It was a long day, and this is how we felt when we got home late that afternoon.



  1. Having locked myself out once, I now carry a key on a chain around my neck so I can get in...
    and I have used it ;) Luved the pic of the kitties all sacked out....I too know the feeling.

  2. I will have to do that ride come fall. But then I would miss the wildflowers.
    You should be getting adjusted to the altitude pretty soon if you keep working out on Grand Mesa.
    See you soon!

  3. I have a magnetic key holder that fits under the vehicle at some miserable to get to place. In it is a non-chipped key that can only operate a manual door lock. It cannot start the vehicle. Twice I have been thankful for it but dirty enough getting to it that it makes me want to never have a next time.

  4. Oh was probably difficult enough to walk the lava rock let alone push a bike. Love the field of wildflowers. Adds so much to that lovely scene.

    That poor lady. You two were so kind to help them both. I am sure they are very grateful for the ride and the company.

  5. The path you began your ride on looked perfect. Too bad you didn't know what was waiting for you. I bet you were tired after hiking the bikes:) Glad you made it. Love that photo of those beautiful wildflowers. How colorful!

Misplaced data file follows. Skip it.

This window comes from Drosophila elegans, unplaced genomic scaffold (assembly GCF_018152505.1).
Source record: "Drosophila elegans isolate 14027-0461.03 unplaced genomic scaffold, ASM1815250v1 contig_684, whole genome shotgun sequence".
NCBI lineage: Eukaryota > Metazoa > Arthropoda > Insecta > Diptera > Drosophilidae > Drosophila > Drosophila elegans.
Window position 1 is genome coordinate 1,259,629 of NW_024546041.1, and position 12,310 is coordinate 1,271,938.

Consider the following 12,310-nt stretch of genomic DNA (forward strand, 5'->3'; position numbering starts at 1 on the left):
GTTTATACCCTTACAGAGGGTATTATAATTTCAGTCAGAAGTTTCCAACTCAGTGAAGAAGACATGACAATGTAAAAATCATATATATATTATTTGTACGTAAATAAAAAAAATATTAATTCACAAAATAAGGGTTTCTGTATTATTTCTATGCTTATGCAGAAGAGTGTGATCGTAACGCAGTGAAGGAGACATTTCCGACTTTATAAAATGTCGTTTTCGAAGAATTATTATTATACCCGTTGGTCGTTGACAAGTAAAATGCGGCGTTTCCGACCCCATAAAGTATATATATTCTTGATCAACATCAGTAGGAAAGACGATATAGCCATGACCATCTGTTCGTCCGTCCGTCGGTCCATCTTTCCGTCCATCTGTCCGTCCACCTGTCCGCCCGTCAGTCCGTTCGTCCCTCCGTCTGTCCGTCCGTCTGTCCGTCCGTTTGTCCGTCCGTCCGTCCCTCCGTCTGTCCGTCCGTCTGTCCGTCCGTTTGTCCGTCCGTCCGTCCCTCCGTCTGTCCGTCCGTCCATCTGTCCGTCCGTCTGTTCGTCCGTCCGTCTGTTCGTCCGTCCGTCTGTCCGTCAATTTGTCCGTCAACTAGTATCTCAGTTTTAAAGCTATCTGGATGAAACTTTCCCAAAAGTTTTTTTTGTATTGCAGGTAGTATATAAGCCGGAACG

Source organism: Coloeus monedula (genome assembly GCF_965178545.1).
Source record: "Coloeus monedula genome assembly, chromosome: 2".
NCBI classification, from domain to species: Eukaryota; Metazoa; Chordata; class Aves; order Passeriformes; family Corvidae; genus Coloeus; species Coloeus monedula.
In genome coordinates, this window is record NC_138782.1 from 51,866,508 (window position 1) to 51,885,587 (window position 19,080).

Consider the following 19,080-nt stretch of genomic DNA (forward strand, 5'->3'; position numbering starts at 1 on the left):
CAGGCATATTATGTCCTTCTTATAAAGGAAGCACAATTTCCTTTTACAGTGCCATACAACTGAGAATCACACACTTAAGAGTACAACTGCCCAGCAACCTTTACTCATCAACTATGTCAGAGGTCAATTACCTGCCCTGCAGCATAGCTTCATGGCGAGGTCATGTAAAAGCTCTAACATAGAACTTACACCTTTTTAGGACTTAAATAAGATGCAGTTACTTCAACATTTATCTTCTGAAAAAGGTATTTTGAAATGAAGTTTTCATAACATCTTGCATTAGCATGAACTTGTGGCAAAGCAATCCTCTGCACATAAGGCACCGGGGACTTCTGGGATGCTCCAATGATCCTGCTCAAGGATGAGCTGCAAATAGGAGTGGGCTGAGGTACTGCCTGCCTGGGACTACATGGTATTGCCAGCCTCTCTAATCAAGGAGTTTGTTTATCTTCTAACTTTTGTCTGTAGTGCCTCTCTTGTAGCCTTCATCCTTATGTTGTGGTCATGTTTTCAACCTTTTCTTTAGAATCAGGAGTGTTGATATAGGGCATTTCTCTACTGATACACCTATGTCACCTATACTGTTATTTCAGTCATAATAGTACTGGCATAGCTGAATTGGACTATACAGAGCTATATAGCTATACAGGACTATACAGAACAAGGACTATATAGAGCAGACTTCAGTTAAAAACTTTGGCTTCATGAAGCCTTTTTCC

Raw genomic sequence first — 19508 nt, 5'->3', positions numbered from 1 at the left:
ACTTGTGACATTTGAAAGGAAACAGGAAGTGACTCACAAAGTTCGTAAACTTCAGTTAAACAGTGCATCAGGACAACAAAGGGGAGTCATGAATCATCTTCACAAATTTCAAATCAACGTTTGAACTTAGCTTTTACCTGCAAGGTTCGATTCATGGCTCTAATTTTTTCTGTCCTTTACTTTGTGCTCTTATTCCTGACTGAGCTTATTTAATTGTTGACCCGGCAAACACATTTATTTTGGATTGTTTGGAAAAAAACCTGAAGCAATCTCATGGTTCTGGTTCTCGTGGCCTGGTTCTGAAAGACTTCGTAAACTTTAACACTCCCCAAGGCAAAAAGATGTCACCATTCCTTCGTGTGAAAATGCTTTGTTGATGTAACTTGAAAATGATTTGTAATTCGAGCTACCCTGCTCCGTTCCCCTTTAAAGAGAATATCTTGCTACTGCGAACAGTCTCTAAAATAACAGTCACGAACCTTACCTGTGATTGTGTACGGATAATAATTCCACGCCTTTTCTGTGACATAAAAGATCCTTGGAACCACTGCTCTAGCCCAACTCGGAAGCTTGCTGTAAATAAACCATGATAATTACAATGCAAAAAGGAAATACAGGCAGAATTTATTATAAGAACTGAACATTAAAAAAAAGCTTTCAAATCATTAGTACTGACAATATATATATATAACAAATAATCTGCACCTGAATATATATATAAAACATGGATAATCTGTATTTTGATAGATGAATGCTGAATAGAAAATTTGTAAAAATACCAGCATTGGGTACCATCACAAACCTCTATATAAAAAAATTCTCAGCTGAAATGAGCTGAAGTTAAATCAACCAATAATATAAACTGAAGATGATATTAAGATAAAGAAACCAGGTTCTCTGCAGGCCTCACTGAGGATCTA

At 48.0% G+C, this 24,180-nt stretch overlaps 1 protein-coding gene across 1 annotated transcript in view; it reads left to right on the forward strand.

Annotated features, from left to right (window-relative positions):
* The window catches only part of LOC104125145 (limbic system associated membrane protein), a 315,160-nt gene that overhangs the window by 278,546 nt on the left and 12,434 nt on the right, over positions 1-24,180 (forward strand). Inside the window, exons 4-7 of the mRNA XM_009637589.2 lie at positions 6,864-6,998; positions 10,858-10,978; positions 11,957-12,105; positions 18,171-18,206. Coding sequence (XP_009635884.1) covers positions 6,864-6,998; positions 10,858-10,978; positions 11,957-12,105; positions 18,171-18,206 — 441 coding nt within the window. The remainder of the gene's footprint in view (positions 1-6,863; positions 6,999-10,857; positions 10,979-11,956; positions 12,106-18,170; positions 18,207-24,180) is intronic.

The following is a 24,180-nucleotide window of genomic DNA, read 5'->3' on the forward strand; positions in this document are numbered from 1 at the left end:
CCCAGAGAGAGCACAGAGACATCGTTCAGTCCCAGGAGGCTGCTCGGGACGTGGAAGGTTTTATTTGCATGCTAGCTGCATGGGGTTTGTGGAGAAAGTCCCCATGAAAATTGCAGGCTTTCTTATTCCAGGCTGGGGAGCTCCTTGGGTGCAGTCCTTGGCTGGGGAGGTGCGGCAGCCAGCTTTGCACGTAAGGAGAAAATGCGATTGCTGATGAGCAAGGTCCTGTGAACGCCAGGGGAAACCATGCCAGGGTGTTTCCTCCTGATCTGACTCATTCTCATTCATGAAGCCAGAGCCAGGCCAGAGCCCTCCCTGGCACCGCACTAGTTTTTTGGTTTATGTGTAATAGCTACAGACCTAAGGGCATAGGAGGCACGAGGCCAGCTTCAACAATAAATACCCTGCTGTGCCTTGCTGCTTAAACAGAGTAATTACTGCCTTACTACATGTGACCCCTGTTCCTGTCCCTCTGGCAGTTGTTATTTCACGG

Good thing there were a few people around to help that poor group that lost the car key.

  6. Those flowers are wonderful! What a hassle those people went through! Good thing you played it safe despite all the walking you had to do.

    Your two little fur kids are awful cute!

  7. I can't imagine walking bikes through all that, sure glad the views were worth the effort! They're sure pretty from my comfy couch :-) I really need a more secure means of carrying the key. Think I'll figure that out today!

  8. You two are such troopers when it comes to the trails. Though I'd rather walk, without the bikes. Always a bummer when a key is lost especially in such remote areas. Usually it's locked in the car here at the North Rim.

  9. Sounds like a great ride with great views, even though it could have been done easier from the other direction. The wildflowers look lovely. We too now carry an extra key with us for emergencies.

  10. Those wildflowers are spectacular! We've talked about spending a summer on Grand Mesa. Maybe we'll follow you again.

  11. Steve Obser has left a new comment on your post "Flowing Park Loop Bike Trail, Grand Mesa, CO":

    Did you have any problems with the notorious Grand Mesa mosquitoes during that second week of July?

    Sorry Steve, your comment disappeared so I just copied it here. It was buggy on the Mesa but we weren't bothered by mosquitoes on the ride. When Jim dropped the other guy off in the parking lot where his truck was, he said that area was thick with them. We did several hikes while we were there and always used Deep Woods Off which kept them away.